4 min read

Travelogue: Hillview Natural Trail

Since returning from Colorado, we've been aching to get back out on the trail.
Tuck, our new chihuahua-dachshund, poses on a ledge at the end of the trail.
The only one of approximate 400 photos where Tuck is paying attention.

Since returning from Colorado, we've been aching to get back out on the trail. We bought the San Antonio/Austin edition of 60 Hikes Within 60 Miles, because even though I've lived here for ten years, and Meera for six, we haven't really explored our own backyard. It's a convenient answer to "where should we go next weekend?", and it gives us some shorter, less-ambitious options for when we're not really up for a twenty-mile hike on a random Sunday afternoon.

The Plan

The Hillview Natural Trail is a 3.4-mile trail mostly inside Eisenhower Park, which is very close to our house (don't be creepy). It also includes a bit of bike trail along the Leon Creek Greenway, which is still under construction but appears mostly finished.

Since our new dog, Tuck, has been walking a mile every morning and evening, we thought we'd test his endurance by more than tripling that and adding a 300-foot climb alongside it.

We were pretty confident he could make it, but we prepared anyway. We got him a cheap little trail water bottle from Amazon, and we both packed our daypacks in case we needed to load everything into Meera's bag and load Tuck into mine for the rest of the hike.

Turns out we shouldn't have worried.

The Hike

The actual trailhead is somewhat hidden. The trailhead for the biking trail that goes down to The Rim (a massive "lifestyle center" shopping facility near I-10 and 1604) is prominent from the parking lot, so we actually made a false start in that direction before realizing we weren't going where we expected. A quarter-mile of backtracking and a little exploration through the pavilions of the park itself got us started on the actual trail.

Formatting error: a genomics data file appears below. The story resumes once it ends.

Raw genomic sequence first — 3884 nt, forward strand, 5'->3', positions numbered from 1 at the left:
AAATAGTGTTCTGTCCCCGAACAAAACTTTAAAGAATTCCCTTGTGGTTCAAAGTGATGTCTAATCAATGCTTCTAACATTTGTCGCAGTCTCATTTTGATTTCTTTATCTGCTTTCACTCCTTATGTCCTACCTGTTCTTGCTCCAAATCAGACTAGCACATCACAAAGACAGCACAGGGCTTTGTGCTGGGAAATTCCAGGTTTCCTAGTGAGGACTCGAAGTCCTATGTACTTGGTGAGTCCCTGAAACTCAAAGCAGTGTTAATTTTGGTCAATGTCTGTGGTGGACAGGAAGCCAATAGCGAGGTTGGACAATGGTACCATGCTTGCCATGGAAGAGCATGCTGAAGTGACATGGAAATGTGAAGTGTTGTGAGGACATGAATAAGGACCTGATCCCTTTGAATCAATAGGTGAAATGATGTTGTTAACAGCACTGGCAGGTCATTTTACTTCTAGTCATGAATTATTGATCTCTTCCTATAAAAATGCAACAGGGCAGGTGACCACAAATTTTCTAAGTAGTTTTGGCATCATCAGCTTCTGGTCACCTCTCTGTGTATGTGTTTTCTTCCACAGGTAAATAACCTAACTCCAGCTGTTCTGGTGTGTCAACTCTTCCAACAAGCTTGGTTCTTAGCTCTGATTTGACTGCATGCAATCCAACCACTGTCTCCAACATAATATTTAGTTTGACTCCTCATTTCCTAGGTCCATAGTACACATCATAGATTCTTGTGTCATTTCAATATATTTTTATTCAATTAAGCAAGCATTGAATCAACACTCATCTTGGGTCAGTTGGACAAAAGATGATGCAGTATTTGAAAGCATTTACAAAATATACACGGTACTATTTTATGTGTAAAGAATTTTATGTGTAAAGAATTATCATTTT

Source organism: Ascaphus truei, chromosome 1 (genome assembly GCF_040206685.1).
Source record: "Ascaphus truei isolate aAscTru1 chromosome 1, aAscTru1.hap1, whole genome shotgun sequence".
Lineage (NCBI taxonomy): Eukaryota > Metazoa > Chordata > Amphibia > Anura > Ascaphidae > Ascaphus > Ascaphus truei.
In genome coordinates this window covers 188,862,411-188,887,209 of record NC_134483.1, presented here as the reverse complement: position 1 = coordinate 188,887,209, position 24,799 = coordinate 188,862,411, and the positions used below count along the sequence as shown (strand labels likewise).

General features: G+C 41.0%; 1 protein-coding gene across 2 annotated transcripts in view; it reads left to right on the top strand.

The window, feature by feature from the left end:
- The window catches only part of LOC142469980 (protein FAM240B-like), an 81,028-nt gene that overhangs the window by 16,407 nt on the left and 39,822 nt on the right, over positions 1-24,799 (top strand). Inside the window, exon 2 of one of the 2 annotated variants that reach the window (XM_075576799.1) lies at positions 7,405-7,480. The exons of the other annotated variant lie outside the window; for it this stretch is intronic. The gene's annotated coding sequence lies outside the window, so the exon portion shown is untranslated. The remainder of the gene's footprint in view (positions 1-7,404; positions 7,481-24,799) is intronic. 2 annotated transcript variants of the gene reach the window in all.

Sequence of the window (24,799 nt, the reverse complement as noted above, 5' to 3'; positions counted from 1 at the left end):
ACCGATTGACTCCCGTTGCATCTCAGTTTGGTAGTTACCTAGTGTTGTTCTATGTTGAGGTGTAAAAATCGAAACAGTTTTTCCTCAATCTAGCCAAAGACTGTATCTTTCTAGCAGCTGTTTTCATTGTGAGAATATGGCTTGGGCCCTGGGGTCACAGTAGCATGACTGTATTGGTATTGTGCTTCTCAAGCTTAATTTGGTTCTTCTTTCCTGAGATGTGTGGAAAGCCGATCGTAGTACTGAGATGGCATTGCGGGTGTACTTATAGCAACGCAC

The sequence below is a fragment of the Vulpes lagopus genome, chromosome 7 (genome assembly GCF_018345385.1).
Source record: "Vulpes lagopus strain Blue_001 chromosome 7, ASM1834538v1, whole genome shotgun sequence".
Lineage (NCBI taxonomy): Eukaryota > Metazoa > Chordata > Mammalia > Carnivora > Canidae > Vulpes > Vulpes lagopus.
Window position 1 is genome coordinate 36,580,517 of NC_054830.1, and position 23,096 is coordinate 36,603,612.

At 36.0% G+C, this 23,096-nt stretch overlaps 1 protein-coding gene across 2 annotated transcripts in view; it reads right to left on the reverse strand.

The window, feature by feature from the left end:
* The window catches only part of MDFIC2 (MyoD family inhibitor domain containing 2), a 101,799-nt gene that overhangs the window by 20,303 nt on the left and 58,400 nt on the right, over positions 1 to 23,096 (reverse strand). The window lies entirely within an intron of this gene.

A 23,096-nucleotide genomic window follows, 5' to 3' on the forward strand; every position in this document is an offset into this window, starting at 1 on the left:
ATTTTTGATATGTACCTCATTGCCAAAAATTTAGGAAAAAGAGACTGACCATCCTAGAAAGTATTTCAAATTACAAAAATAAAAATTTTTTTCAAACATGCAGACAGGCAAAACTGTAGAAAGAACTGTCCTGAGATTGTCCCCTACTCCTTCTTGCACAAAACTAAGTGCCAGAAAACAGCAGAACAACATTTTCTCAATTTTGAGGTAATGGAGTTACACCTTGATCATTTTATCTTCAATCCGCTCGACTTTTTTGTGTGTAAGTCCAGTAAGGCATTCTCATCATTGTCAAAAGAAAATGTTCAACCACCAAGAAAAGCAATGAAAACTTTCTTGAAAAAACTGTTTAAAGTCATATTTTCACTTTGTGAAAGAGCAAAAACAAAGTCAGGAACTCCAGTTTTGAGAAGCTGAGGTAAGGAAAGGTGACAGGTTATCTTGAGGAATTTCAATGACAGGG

From there, the hike was straightforward. Going counter-clockwise around the loop, it's about 2 miles to the peak, on which someone has erected a lookout tower to get you above the trees. From there, you can see some elegant high-power transmission lines in the foreground rising above the new apartments at The Rim and the skyline of downtown San Antonio in the distance. Tuck gamefully came up the stairs with us, but refused to smile for the camera.

Left: Meera holds Tuck for the camera while he complains Right: Jerry does the same thing, and so does Tuck.
Left: Meera holds Tuck for the camera while he attempts to escape‌ ‌Right: Jerry does the same thing, and Tuck is no happier.

Despite his strong side-eye game at the top, Tuck hopped up and down the rocks of the trail even more easily than I did. Most of the trail is smooth slopes on rock or gravel, but there are three or four steeper portions where you should step carefully. We found only one spot where we had to guide Tuck to a jump he could make—he's pretty agile for a small dog, but even he has limits; otherwise, he was content making his own trail.

After reaching the top, the trail slopes down to the Leon Creek Greenway bike trail and takes the cement path all the way back to that same trailhead we saw in the beginning. Turns out we would have been just fine if we'd kept going, but Meera and I appreciated the even footing near the end of the hike, and I'm sure Tuck did too.

Lessons Learned

  1. We should adventure more around San Antonio. I've never been to Eisenhower park, and this hike was quite pleasant despite the humidity. We rated it four stars on AllTrails.
  2. Tuck took a few sips from his new water bottle, but ultimately didn't really appreciate it. We've ordered a collapsible water bowl for him to see if he'll like it more. This hike was short, but we have ambitions of taking him farther out.
  3. We need a better hiking harness for Tuck. He's currently using a training harness, which is nice for walks around the neighborhood, but not very comfortable for when we want to let him wander a bit more. We've ordered a Ruffwear Front Range harness for him to try out. It's more padded and has both front and rear attachment points for a leash, which should give us both hiking (rear) and training (front) options.

Conclusion: Success!

I'll confess that I was worried when we got such a small dog that he would hamper our hiking style. Today, he didn't slow us down for a second over more than three miles, and I couldn't be happier. We probably won't do that hike again—we have fifty-nine more to check out—but we've got a new hiking companion. Now if only he could learn how to pose...

Tuck perched on a ledge, but looking the wrong way. And sad.
Tuck is much more interested in the approaching cyclist than in Meera trying to take a cute picture.